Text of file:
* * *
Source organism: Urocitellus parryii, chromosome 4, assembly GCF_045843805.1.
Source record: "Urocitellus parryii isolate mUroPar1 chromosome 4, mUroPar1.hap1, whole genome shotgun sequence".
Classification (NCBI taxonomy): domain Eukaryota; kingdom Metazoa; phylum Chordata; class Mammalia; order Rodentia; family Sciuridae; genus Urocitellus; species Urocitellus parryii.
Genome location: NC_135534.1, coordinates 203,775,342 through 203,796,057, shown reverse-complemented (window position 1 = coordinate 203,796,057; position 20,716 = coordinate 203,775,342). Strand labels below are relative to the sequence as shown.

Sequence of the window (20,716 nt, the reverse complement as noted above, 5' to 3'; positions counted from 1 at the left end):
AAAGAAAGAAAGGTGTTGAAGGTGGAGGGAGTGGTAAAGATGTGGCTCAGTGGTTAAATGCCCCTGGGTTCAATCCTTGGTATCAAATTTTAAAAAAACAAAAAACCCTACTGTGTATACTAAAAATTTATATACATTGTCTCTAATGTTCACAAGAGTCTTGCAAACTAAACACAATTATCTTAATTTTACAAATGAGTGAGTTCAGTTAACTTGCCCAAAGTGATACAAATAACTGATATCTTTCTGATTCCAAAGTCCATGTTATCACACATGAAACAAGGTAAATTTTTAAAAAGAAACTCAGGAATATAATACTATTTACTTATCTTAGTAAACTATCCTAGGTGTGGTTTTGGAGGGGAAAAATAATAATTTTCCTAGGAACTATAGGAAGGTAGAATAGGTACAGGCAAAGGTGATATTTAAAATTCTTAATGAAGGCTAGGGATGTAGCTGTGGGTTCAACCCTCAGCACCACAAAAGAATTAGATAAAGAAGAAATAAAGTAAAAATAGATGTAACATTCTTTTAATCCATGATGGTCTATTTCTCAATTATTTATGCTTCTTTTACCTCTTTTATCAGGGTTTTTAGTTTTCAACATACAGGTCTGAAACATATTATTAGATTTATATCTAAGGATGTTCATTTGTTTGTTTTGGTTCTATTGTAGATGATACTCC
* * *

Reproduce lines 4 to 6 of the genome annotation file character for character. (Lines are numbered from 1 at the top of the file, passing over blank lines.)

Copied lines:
Genome location: NC_135534.1, coordinates 203,775,342 through 203,796,057, shown reverse-complemented (window position 1 = coordinate 203,796,057; position 20,716 = coordinate 203,775,342). Strand labels below are relative to the sequence as shown.

Sequence of the window (20,716 nt, the reverse complement as noted above, 5' to 3'; positions counted from 1 at the left end):
AAAGAAAGAAAGGTGTTGAAGGTGGAGGGAGTGGTAAAGATGTGGCTCAGTGGTTAAATGCCCCTGGGTTCAATCCTTGGTATCAAATTTTAAAAAAACAAAAAACCCTACTGTGTATACTAAAAATTTATATACATTGTCTCTAATGTTCACAAGAGTCTTGCAAACTAAACACAATTATCTTAATTTTACAAATGAGTGAGTTCAGTTAACTTGCCCAAAGTGATACAAATAACTGATATCTTTCTGATTCCAAAGTCCATGTTATCACACATGAAACAAGGTAAATTTTTAAAAAGAAACTCAGGAATATAATACTATTTACTTATCTTAGTAAACTATCCTAGGTGTGGTTTTGGAGGGGAAAAATAATAATTTTCCTAGGAACTATAGGAAGGTAGAATAGGTACAGGCAAAGGTGATATTTAAAATTCTTAATGAAGGCTAGGGATGTAGCTGTGGGTTCAACCCTCAGCACCACAAAAGAATTAGATAAAGAAGAAATAAAGTAAAAATAGATGTAACATTCTTTTAATCCATGATGGTCTATTTCTCAATTATTTATGCTTCTTTTACCTCTTTTATCAGGGTTTTTAGTTTTCAACATACAGGTCTGAAACATATTATTAGATTTATATCTAAGGATGTTCATTTGTTTGTTTTGGTTCTATTGTAGATGATACTCC